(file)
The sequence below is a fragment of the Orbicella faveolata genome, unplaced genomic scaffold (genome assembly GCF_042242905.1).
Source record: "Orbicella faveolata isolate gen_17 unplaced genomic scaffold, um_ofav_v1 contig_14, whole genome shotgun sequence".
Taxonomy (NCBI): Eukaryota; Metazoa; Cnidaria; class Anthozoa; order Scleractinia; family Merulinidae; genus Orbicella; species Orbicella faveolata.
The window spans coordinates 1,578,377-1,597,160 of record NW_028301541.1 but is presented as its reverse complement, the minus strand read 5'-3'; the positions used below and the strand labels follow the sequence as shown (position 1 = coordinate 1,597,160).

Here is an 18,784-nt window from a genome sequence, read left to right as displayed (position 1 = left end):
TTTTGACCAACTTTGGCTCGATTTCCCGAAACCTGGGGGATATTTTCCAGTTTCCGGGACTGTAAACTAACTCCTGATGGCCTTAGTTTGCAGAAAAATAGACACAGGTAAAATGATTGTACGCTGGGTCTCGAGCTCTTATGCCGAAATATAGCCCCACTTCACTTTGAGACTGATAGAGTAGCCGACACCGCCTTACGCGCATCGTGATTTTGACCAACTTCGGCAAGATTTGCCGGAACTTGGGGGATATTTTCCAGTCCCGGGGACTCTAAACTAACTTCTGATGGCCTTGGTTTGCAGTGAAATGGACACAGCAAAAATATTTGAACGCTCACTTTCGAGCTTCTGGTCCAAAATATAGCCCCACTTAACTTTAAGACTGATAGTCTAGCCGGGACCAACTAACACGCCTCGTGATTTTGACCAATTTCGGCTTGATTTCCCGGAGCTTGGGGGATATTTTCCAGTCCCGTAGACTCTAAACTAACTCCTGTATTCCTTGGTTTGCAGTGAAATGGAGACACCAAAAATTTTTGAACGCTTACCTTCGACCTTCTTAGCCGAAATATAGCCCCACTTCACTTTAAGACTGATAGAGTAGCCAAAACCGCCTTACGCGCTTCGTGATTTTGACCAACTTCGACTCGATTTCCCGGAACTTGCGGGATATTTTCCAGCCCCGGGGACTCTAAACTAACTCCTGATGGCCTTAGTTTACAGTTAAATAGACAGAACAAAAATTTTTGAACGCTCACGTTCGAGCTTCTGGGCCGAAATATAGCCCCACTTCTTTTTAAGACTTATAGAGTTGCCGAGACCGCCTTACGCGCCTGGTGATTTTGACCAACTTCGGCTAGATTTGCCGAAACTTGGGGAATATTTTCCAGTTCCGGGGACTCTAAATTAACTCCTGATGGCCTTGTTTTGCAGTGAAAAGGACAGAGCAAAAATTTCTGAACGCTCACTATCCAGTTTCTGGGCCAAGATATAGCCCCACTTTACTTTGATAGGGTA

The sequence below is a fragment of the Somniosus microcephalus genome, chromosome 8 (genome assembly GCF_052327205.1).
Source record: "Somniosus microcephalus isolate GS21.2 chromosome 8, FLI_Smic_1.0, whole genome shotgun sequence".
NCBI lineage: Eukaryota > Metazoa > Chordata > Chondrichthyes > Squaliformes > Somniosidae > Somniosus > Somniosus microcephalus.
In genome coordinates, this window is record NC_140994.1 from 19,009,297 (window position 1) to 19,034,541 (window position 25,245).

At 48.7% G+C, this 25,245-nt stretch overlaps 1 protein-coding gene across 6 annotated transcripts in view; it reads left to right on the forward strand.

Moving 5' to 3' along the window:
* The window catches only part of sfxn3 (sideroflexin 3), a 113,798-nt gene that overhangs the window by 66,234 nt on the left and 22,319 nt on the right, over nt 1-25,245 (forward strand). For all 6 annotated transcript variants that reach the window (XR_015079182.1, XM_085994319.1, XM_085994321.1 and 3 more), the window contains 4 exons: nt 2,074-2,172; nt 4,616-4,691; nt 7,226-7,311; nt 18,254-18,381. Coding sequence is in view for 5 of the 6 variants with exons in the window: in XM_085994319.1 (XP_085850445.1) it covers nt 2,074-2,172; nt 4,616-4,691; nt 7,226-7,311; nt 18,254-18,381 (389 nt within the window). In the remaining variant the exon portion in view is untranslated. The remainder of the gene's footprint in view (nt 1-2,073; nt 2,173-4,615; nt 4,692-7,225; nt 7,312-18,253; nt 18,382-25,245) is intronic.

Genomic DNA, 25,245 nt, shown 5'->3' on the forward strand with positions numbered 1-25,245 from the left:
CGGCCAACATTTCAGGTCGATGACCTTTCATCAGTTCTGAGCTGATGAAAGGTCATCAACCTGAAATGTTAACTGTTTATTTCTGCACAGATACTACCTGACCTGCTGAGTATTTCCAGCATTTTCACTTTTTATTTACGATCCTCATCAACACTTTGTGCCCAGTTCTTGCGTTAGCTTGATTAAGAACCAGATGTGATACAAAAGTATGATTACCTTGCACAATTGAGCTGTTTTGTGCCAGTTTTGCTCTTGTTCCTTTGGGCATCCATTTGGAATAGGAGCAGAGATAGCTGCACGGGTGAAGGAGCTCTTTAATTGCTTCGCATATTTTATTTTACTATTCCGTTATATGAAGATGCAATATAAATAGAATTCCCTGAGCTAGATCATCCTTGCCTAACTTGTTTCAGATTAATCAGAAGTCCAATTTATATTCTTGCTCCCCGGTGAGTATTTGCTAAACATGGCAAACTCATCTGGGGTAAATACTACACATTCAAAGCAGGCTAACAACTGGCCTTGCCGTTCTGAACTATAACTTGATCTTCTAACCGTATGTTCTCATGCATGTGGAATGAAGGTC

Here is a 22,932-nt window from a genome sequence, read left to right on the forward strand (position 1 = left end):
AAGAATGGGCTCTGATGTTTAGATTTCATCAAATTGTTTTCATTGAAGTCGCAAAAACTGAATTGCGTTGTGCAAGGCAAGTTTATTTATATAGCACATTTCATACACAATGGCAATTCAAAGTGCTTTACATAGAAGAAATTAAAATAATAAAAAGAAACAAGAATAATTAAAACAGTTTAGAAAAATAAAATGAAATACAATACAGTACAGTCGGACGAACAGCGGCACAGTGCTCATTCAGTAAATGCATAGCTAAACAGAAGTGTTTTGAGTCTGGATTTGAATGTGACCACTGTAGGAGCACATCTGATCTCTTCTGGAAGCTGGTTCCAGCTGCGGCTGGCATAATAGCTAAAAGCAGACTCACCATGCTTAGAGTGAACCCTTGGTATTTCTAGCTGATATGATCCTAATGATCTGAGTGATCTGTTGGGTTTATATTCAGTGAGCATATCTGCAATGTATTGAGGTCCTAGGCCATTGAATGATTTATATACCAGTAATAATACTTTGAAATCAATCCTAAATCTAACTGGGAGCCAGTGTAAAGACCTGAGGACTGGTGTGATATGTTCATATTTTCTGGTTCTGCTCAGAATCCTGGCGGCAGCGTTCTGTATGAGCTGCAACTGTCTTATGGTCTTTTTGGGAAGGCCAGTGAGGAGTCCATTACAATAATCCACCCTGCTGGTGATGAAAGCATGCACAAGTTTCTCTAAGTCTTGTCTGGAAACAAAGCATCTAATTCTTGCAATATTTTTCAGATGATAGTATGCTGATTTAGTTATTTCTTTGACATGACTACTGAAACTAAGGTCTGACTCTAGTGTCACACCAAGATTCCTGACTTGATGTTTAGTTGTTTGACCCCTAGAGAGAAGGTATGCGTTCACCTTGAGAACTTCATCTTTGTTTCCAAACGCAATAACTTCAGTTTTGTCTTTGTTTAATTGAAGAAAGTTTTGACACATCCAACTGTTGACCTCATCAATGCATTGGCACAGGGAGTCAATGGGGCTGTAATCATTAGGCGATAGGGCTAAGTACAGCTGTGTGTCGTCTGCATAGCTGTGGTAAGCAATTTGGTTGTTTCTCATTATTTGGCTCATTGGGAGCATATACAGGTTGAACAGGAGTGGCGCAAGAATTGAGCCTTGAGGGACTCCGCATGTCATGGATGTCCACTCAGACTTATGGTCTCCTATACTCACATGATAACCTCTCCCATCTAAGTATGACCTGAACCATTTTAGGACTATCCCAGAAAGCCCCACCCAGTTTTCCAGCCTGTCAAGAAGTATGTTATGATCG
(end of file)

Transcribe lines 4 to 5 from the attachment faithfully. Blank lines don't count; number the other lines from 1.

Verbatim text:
The window spans coordinates 1,578,377-1,597,160 of record NW_028301541.1 but is presented as its reverse complement, the minus strand read 5'-3'; the positions used below and the strand labels follow the sequence as shown (position 1 = coordinate 1,597,160).

Here is an 18,784-nt window from a genome sequence, read left to right as displayed (position 1 = left end):